The Texas American Federation of Teachers released survey results Monday that indicate pandemic pressures may drive employees away from the schools they work at permanently.
According to a Texas AFT survey from the fall, 66% of 3,800 school employees who responded indicated that they had considered leaving their jobs in the past year. Those employees included teachers, librarians, custodians and bus drivers.
To stay in public education, 45% said they want pay incentives, 35% want fewer responsibilities, 8% want workplace safety improvements and 8% want changes to benefits.
Only 12% of the employees surveyed said they felt safe returning to campus amidst the omicron surge, the survey indicated.
Texas AFT President Zeph Capo said pandemic burnout is a very real thing among educators in the state.
“We hear from them every day, calling us or their local union presidents in tears, because they just don’t know if they can keep doing this,” he said.
That stress, Capo said, has exacerbated long-standing issues facing educators.
“Public schools are not only facing an immediate public health crisis,” he said in a virtual news conference Monday. “They’re also facing a potentially devastating staffing crisis, with more and more school staff and teachers being driven out of their jobs by concerns for their safety, workloads that keep increasing, paychecks that stay stagnant, or more frequently, a combination of those things.”
Staffing shortages triggered by COVID-19 exposure have been reported at virtually all Rio Grande Valley schools since the beginning of the spring semester, prompting a practical bidding war for substitutes and frequent shuffling of employees on campus.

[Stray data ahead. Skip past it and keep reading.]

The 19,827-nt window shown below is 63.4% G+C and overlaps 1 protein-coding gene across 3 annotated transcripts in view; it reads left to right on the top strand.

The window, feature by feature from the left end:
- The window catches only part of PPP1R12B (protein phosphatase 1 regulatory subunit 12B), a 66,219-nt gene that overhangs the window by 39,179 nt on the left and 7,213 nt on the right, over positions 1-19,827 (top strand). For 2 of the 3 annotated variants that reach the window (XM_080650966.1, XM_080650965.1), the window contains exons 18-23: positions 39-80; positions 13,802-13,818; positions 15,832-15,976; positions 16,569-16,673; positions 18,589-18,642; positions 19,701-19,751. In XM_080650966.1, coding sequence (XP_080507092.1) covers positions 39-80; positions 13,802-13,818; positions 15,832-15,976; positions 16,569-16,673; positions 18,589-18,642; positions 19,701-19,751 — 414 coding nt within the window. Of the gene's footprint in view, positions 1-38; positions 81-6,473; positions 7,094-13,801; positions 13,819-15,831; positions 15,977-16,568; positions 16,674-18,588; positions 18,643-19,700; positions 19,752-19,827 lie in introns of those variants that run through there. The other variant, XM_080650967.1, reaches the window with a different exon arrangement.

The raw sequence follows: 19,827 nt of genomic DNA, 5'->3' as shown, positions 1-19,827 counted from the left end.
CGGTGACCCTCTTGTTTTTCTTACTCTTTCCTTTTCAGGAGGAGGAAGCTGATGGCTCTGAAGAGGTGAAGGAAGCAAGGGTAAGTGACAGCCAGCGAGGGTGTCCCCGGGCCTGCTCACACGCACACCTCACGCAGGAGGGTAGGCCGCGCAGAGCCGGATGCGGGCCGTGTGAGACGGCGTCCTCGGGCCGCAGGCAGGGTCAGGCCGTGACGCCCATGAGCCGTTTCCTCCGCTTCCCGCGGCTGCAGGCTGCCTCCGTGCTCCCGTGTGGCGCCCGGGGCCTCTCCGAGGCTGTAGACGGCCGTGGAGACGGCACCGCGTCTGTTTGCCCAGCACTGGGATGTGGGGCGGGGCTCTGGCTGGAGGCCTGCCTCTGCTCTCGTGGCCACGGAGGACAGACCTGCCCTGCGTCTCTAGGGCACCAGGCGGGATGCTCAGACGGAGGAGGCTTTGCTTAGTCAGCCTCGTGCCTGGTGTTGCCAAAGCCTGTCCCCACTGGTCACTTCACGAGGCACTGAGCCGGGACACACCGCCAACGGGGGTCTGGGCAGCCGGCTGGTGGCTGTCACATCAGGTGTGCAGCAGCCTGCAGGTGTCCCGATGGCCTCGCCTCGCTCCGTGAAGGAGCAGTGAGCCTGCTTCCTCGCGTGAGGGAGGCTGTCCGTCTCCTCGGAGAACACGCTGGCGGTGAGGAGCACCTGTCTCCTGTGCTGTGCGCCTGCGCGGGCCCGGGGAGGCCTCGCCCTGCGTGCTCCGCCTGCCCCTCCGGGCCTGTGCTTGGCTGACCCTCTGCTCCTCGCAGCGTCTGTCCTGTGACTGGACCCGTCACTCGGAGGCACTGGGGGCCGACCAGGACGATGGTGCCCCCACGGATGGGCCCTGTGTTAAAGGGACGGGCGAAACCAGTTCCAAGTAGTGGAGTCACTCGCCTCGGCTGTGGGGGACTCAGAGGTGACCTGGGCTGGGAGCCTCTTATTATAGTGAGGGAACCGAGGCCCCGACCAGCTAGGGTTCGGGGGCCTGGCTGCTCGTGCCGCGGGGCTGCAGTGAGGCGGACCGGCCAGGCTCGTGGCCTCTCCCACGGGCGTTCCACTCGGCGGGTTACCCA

The event featured recorded statements from four teachers who described challenges they’re facing and how they’d like to see those challenges addressed.
Those teachers decried political gesturing and poor pandemic precautions, saying they’re overworked and underpaid.
One of those teachers was Luis Garza, a teacher at Memorial High School in McAllen, who said he felt the state isn’t supporting teachers enough.
“They’re not backing up teachers when it comes to their professionalism, they’re not treating us like professionals,” he said.
Garza also criticized more lax pandemic protocols currently in place.
“The safety protocols aren’t as strict as they were before. Some of the things that are happening now is we don’t really have a mask mandate now, which is driving numbers up,” he said.
Capo said accounts like those illustrate the findings of the survey.
“They are overextended, and they were overextended for years prior to this pandemic,” he said. “There’s not a lot left in the tank.”